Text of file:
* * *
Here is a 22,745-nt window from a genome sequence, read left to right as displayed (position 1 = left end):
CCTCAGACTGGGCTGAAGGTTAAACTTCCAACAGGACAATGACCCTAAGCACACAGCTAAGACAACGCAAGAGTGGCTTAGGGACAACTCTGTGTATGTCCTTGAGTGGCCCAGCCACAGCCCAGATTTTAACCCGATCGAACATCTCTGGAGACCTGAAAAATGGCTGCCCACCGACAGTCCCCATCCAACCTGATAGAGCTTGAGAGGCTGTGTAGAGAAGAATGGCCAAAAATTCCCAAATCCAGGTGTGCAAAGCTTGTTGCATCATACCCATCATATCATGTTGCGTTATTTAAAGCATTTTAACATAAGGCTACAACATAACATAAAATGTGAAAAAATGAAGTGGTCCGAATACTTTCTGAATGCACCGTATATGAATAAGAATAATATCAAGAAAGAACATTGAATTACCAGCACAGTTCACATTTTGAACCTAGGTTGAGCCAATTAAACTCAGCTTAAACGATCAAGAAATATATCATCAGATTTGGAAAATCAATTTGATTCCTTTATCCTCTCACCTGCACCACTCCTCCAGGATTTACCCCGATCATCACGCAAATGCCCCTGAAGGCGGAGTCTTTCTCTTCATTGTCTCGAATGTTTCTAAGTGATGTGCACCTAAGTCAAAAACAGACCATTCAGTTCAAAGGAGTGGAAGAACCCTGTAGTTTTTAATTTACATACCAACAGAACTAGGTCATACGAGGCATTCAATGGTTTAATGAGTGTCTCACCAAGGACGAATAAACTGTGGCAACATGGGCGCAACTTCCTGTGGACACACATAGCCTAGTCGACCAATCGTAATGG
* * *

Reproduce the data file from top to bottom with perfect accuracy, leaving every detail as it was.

Here is a 22,745-nt window from a genome sequence, read left to right as displayed (position 1 = left end):
CCTCAGACTGGGCTGAAGGTTAAACTTCCAACAGGACAATGACCCTAAGCACACAGCTAAGACAACGCAAGAGTGGCTTAGGGACAACTCTGTGTATGTCCTTGAGTGGCCCAGCCACAGCCCAGATTTTAACCCGATCGAACATCTCTGGAGACCTGAAAAATGGCTGCCCACCGACAGTCCCCATCCAACCTGATAGAGCTTGAGAGGCTGTGTAGAGAAGAATGGCCAAAAATTCCCAAATCCAGGTGTGCAAAGCTTGTTGCATCATACCCATCATATCATGTTGCGTTATTTAAAGCATTTTAACATAAGGCTACAACATAACATAAAATGTGAAAAAATGAAGTGGTCCGAATACTTTCTGAATGCACCGTATATGAATAAGAATAATATCAAGAAAGAACATTGAATTACCAGCACAGTTCACATTTTGAACCTAGGTTGAGCCAATTAAACTCAGCTTAAACGATCAAGAAATATATCATCAGATTTGGAAAATCAATTTGATTCCTTTATCCTCTCACCTGCACCACTCCTCCAGGATTTACCCCGATCATCACGCAAATGCCCCTGAAGGCGGAGTCTTTCTCTTCATTGTCTCGAATGTTTCTAAGTGATGTGCACCTAAGTCAAAAACAGACCATTCAGTTCAAAGGAGTGGAAGAACCCTGTAGTTTTTAATTTACATACCAACAGAACTAGGTCATACGAGGCATTCAATGGTTTAATGAGTGTCTCACCAAGGACGAATAAACTGTGGCAACATGGGCGCAACTTCCTGTGGACACACATAGCCTAGTCGACCAATCGTAATGG